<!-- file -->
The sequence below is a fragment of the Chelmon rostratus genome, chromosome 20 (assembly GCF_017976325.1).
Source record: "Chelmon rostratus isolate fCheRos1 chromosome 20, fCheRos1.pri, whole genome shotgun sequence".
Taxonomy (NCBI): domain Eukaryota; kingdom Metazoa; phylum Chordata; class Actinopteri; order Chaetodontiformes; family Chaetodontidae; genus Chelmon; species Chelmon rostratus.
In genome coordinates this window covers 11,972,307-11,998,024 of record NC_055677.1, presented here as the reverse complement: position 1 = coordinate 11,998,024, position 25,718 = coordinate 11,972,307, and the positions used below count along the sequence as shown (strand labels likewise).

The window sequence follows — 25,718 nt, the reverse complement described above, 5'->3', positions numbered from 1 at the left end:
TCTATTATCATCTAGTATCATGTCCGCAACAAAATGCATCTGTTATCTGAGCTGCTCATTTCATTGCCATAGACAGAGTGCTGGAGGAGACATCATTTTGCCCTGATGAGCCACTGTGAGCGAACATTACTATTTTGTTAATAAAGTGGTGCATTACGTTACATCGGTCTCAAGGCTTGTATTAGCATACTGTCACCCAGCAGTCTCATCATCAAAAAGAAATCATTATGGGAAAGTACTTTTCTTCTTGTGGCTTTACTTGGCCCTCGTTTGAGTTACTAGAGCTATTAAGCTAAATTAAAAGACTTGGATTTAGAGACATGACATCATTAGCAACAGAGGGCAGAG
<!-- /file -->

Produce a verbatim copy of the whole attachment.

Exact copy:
The sequence below is a fragment of the Chelmon rostratus genome, chromosome 20 (assembly GCF_017976325.1).
Source record: "Chelmon rostratus isolate fCheRos1 chromosome 20, fCheRos1.pri, whole genome shotgun sequence".
Taxonomy (NCBI): domain Eukaryota; kingdom Metazoa; phylum Chordata; class Actinopteri; order Chaetodontiformes; family Chaetodontidae; genus Chelmon; species Chelmon rostratus.
In genome coordinates this window covers 11,972,307-11,998,024 of record NC_055677.1, presented here as the reverse complement: position 1 = coordinate 11,998,024, position 25,718 = coordinate 11,972,307, and the positions used below count along the sequence as shown (strand labels likewise).

The window sequence follows — 25,718 nt, the reverse complement described above, 5'->3', positions numbered from 1 at the left end:
TCTATTATCATCTAGTATCATGTCCGCAACAAAATGCATCTGTTATCTGAGCTGCTCATTTCATTGCCATAGACAGAGTGCTGGAGGAGACATCATTTTGCCCTGATGAGCCACTGTGAGCGAACATTACTATTTTGTTAATAAAGTGGTGCATTACGTTACATCGGTCTCAAGGCTTGTATTAGCATACTGTCACCCAGCAGTCTCATCATCAAAAAGAAATCATTATGGGAAAGTACTTTTCTTCTTGTGGCTTTACTTGGCCCTCGTTTGAGTTACTAGAGCTATTAAGCTAAATTAAAAGACTTGGATTTAGAGACATGACATCATTAGCAACAGAGGGCAGAG